Strength training is now known to provide health benefits for people of both genders and is becoming increasingly popular with women. Besides improving women’s appearance, strength training can also help maintain physical function and bone density with age, build strength and endurance, prevent heart disease, and improve athletic performance. Many men do strength training to achieve these same goals, but men and women obviously have varying physical traits and their results from strength training may vary as well. Some of these inherent differences can influence how to think about strength training.
The average adult man is stronger than the average adult woman; however, the average man is 10% taller and weighs about 24 lbs. more. Size and weight correlate with strength, meaning that larger people generally carry more muscle tissue than smaller people. This is true in the case of men versus women. The average man has about 40 to 48 lbs. more fat-free mass (muscle, bones, water, etc.) than the average woman.
One factor related to adding muscle tissue is testosterone production. On average, women produce half to two-thirds the amount of testosterone that men do. Testosterone does increase as a result of strength training, which helps in the process of adding lean muscle tissue, and men and women have similar gains in testosterone when their sizes are factored in.
Regarding overall strength, women are generally about two-thirds as strong as men. With respect to specific strength differences, women’s lower bodies are proportionally stronger than their upper bodies. Lower body strength in women is about 75% of that found in most men, and women’s average upper body strength ranges are 43% to 63% less than those of men. However, when adjusting for differences in fat-free mass between men and women, overall strength is approximately equal between the two genders. In other words, saying that men are stronger than women is similar to saying three-story houses have more rooms than two-story houses.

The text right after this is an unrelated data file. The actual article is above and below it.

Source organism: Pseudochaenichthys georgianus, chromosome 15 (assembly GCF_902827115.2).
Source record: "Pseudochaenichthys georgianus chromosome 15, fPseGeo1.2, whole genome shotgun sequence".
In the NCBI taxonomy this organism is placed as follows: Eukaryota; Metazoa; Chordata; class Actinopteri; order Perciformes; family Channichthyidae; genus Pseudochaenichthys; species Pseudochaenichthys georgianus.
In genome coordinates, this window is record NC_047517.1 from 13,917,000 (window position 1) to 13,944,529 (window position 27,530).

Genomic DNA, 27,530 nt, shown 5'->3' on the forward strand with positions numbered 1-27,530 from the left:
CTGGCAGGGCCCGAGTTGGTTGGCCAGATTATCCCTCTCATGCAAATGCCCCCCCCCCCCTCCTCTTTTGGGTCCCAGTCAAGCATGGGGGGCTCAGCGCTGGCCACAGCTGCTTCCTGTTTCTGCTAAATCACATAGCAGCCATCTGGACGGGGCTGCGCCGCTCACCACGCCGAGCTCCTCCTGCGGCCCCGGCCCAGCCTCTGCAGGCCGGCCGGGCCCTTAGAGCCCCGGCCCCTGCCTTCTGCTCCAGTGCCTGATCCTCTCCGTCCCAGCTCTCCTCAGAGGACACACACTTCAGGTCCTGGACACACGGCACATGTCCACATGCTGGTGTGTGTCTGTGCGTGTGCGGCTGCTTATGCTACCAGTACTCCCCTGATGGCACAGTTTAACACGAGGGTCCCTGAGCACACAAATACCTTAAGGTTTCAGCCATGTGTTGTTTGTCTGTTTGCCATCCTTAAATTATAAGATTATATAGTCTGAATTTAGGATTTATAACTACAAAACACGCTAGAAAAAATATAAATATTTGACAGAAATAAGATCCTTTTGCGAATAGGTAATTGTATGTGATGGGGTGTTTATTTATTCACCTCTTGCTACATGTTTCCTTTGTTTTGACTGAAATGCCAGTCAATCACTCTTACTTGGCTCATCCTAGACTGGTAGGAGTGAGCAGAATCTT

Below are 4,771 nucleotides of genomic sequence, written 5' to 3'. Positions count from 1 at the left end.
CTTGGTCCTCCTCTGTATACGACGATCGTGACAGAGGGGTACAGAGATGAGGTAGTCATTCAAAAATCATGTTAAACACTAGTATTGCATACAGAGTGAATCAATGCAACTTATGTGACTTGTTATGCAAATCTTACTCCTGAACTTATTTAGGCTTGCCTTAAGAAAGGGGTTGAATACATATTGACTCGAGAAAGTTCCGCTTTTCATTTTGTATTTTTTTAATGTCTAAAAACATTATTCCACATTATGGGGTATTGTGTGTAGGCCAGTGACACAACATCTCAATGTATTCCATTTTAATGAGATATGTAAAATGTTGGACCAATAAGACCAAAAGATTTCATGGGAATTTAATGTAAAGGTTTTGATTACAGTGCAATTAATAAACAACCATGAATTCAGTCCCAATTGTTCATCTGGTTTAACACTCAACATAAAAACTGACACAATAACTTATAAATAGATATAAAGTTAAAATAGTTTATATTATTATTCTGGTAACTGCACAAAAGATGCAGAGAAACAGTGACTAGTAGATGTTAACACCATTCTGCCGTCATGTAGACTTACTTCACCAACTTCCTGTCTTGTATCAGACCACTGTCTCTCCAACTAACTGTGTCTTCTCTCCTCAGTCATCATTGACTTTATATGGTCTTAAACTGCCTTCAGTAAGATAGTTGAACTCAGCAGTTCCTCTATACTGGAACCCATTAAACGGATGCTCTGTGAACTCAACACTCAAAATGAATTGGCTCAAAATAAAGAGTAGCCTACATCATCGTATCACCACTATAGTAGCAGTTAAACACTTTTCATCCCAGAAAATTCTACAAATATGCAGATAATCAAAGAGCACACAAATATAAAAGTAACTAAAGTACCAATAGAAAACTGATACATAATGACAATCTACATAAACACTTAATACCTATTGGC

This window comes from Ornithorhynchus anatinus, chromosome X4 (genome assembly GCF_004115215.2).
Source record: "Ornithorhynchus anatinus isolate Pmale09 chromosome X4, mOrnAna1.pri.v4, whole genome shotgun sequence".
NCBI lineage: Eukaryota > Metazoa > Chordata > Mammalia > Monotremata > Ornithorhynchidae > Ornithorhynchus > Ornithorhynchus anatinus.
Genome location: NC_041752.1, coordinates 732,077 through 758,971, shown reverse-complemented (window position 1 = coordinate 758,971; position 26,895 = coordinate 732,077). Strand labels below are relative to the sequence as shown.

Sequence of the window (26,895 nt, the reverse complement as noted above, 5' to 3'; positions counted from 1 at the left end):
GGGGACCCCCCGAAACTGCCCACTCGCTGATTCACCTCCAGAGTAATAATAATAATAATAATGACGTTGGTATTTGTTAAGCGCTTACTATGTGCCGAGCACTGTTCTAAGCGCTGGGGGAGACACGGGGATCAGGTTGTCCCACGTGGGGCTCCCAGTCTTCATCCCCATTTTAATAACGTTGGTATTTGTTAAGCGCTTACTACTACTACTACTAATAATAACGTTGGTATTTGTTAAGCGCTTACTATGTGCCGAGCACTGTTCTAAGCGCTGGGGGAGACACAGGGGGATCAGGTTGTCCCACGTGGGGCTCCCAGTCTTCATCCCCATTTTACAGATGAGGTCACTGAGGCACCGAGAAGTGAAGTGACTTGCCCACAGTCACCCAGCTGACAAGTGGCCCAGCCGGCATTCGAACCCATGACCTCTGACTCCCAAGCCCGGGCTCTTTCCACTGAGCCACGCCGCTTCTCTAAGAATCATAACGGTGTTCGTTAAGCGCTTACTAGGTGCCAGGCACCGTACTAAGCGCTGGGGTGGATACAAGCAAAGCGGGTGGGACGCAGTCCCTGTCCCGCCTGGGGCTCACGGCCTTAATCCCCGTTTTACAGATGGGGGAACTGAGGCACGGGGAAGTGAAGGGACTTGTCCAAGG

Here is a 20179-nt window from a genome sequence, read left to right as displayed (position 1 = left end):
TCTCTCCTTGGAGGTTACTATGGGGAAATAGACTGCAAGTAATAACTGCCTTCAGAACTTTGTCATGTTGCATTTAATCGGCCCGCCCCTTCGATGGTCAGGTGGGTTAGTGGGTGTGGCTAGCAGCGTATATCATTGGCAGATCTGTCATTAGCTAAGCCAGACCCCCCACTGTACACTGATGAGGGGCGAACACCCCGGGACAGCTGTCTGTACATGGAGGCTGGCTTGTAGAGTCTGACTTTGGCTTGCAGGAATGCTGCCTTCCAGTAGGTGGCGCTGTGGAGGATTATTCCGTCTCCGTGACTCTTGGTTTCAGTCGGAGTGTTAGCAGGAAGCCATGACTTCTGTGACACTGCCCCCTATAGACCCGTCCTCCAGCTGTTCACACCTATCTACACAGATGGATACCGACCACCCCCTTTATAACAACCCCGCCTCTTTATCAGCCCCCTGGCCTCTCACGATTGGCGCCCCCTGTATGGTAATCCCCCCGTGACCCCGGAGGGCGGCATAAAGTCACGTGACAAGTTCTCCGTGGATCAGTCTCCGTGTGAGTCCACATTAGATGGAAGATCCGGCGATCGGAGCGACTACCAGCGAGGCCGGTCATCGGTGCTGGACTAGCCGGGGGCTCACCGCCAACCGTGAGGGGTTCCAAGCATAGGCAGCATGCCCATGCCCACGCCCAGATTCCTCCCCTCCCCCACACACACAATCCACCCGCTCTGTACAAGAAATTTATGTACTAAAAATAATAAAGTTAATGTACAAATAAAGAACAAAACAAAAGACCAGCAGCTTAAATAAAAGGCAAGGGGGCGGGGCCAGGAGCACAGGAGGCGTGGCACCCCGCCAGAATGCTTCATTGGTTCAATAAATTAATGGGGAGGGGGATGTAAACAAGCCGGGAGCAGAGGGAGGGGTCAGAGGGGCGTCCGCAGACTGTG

Finally, the ratio of muscle fiber types is on average equal in men and women. Muscle fibers are categorized as either fast-twitch or slow-twitch. Fast-twitch fibers produce the most strength, are larger, and fatigue quickly. Slow-twitch fibers have great endurance but provide less strength and size. These fibers vary in amount from person to person, dictating what sports people are naturally designed for; for example, great distance runners have a higher-than-average number of slow-twitch fibers. After accounting for body size, the average ratio of slow- to fast-twitch fibers does not differ between men and women, meaning that one gender is not generally built to have more strength or muscle than the other.
Some important inferences can be made from these similarities and differences between men and women. First, the vast majority of women need not worry about “bulking up” through strength training. Both men and women typically have amounts of lean muscle tissue that are relative to their overall size, so a 5’5” woman growing the same amount of muscle from strength training as a 6’1” man would be an anomaly.
Second, on average women are proportionally equal to or are stronger than men in terms of lower body strength. However, women’s average upper body strength is lower. So, it is advantageous for many women to make upper body strength exercises a focus of their fitness training program. Keep in mind that muscle function wanes with age, so upper body strength will only get worse if strength training is not done regularly.
Overall, strength is related to muscle size. Men and women possess about the same amount of strength on a pound-for-pound basis, but on average men are simply larger. Thus, one’s gender should not be viewed as an advantage or a hindrance to training. If training is consistently done with every set fatiguing to the point of “muscle success,” benefits will be seen relative to one’s own body.
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